Yes, you are your brother’s keeper – The Cowl



Yes, you are your brother’s keeper

by Grace Maffucci ’22

Thousands of years ago, according to the Old Testament, Cain, in an attempt to escape responsibility for his brother’s death, asked God, “Am I my brother’s keeper?”

Essentially, God said “yes,” and since then Christians have used this ancient story to remind us of our God-given responsibility to care for and promote the welfare of others and the sanctity of human life.

I think about that lesson a lot these days, amid the ever-evolving COVID-19 pandemic, as I walk into St. Dominic’s Chapel and notice a sea of ​​praying Catholics — and not a mask in sight.

Despite repeated reminders in the form of door signs, emails from Fr. Sicard, Dean Sears and the Continuity Task Force to wear masks inside all buildings, and despite evidence that wearing masks reduces the rate of transmission of COVID-19 in a community, many members of the PC community are often seen without a mask (or in improperly worn clothing).

We are in a much different situation now than we were a year ago when vaccines were just beginning to be rolled out, and for most of us the risk of serious illness and/or hospitalization due to COVID-19 is much lower. While that’s reason enough to be grateful and breathe a little easier (literally and figuratively), it doesn’t mean we’re off the hook in terms of preventing the spread of COVID-19. The Omicron variant has been shown to be highly contagious, even among vaccinees; as of Jan. 31, there were 906.7 new cases per 100,000 people in the previous seven days, according to the Rhode Island Department of Health, which also rates Rhode Island’s rate of community transmission of the virus as high..

At Providence College, as of January 28, 83 cases of COVID-19 have been reported among students, faculty, and staff since the start of the spring semester. And although 97% of students, faculty and full-time staff are vaccinated, there are still several members of the PC community as well as the greater Providence community who are unvaccinated, immunocompromised or elderly, and are therefore more vulnerable. to COVID-19.

That should be reason enough for members of the college community to take mask-wearing seriously. Just because you’re vaccinated doesn’t mean you can’t catch the virus and potentially pass it on to someone who is at greater risk of serious illness.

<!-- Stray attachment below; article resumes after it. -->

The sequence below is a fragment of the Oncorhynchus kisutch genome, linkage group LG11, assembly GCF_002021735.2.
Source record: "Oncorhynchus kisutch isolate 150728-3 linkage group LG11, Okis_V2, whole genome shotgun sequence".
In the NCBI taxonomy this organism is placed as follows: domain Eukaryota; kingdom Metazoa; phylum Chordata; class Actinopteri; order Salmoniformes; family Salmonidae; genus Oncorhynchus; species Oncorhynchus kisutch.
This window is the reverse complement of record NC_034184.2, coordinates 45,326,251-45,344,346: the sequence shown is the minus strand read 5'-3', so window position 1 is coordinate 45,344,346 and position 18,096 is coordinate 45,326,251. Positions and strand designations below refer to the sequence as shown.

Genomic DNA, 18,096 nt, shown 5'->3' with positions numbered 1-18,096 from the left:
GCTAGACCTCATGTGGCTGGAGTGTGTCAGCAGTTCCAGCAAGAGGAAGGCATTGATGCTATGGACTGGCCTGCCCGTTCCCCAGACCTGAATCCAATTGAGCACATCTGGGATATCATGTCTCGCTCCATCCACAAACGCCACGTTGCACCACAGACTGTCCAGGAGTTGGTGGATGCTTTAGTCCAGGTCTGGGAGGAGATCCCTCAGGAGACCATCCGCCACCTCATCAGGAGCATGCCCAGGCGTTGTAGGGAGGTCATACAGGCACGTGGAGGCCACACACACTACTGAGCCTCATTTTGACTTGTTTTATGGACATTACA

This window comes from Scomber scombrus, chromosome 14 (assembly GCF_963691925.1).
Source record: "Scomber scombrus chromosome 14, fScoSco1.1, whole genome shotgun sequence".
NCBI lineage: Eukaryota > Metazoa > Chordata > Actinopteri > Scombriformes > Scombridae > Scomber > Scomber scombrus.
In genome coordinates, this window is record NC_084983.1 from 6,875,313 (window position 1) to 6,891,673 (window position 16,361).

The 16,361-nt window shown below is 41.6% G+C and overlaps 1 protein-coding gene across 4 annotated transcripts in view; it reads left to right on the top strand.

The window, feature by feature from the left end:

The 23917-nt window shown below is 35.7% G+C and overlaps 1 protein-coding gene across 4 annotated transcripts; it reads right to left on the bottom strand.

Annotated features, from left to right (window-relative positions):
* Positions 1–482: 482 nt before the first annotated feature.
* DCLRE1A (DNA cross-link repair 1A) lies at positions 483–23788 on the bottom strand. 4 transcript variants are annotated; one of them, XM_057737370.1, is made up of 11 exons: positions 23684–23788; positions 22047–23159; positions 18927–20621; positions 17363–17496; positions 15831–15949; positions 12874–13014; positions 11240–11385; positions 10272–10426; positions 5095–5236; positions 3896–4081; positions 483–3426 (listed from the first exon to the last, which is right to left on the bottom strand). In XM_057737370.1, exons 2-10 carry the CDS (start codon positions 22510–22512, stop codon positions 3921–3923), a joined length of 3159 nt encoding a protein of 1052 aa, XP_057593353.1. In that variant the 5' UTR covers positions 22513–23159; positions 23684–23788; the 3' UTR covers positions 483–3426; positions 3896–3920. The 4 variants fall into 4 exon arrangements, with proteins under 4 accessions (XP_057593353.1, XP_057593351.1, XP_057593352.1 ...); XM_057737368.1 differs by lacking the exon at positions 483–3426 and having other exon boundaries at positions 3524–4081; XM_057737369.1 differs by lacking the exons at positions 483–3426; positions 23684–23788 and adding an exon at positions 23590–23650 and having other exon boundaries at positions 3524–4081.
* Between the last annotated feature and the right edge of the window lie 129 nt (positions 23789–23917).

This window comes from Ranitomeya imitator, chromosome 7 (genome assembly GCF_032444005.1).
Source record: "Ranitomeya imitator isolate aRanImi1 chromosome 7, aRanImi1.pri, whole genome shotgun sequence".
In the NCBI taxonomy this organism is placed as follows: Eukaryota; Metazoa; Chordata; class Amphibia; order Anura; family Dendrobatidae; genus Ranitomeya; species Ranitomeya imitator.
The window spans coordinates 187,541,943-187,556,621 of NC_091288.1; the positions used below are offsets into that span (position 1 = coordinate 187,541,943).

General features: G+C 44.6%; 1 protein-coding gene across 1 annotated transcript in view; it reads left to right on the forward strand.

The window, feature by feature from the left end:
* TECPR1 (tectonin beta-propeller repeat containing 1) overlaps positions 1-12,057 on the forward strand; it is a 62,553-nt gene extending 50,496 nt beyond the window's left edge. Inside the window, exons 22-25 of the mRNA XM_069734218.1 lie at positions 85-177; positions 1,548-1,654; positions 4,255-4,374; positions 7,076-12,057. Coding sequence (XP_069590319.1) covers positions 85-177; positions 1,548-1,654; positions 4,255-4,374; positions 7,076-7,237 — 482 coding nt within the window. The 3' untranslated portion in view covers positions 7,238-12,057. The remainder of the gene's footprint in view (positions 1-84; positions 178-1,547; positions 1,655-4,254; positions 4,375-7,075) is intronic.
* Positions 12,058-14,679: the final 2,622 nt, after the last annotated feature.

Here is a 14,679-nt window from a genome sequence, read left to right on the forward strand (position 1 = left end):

But my intention is not to condemn the whole campus for relaxing the wearing of masks, because for many students it is a school rule. However, for devout Catholics, wearing masks in an effort to reduce the spread of COVID-19, a disease that has killed at least 873,957 people in the United States alone, according to the CDC, should be more than a rule, it is a necessary means of living out Christ’s command to love one another as ourselves. Jesus himself said, “There is no greater love than this, to lay down his life for his friends” (John 15:13).

Wearing a mask doesn’t even come close to giving your life – it’s just a small inconvenience – but we are called to do it to protect the most vulnerable, the weak, those who have no voice, terms that should sound familiar to pro-life Catholics. If pro-lifers claim to be willing to go to great lengths to defend and protect life at all stages and in all forms, why is it so difficult to wear a mask to protect the lives of community members who surrounds us?

I understand the frustration of having to mask up for the sake of others while being fully vaccinated, but even those who vehemently oppose vaccinations (and they exist – perhaps even abound – within our Church) deserve the sacrificial love to which Christ calls us. I wish I didn’t have to wear a mask to protect people who refuse to protect themselves, but I know that as a Christian I am called to put the health and safety of others before my little comforts.

What is truly troubling is not just the lack of mask-wearing in the devout Catholic community on campus, but the absolute refusal of active members of campus ministry to wear a mask even when required during a school event, in a classroom or at Mass. Refusing to mask has become a great political statement in defense of personal freedom, but when that act of freedom comes at the expense of the health and safety of others, it no longer aligns with the Catholic notion of freedom. Jesus did not die on the cross for our individual freedom to outweigh the well-being of others. Rather, Christ’s ultimate sacrifice of love should remind us that wearing a mask is only a fraction of the suffering to which we are called if we are to walk with Christ and follow his example.

Regardless of any objection to the foregoing argument, all members of the campus Catholic community should be alarmed that the lack of proper masking in St. Dominic’s Chapel and the campus ministry center has turned some loyal students away from to attend Mass and get involved in the ministry. on the campus. For these people, who are rightly worried about the high rate of community transmission and how it could affect themselves and their loved ones, the chapel is no longer a safe space to pray and commune with others. I don’t mean to say that we are responsible for people who abandon the faith because of the mask debate (just like with the sex abuse scandals that plagued the Catholic Church), because as a practicing Catholic, I know that there are inviolable truths on which the faith is founded, and corruption within the Church cannot change these truths. However, the fact that this issue is causing division within church communities (and not just at CP!) is concerning and needs to be addressed.

Remember, whether you like it or not, if you are a believer in the Word of God and a follower of Christ, you are your brother’s keeper.

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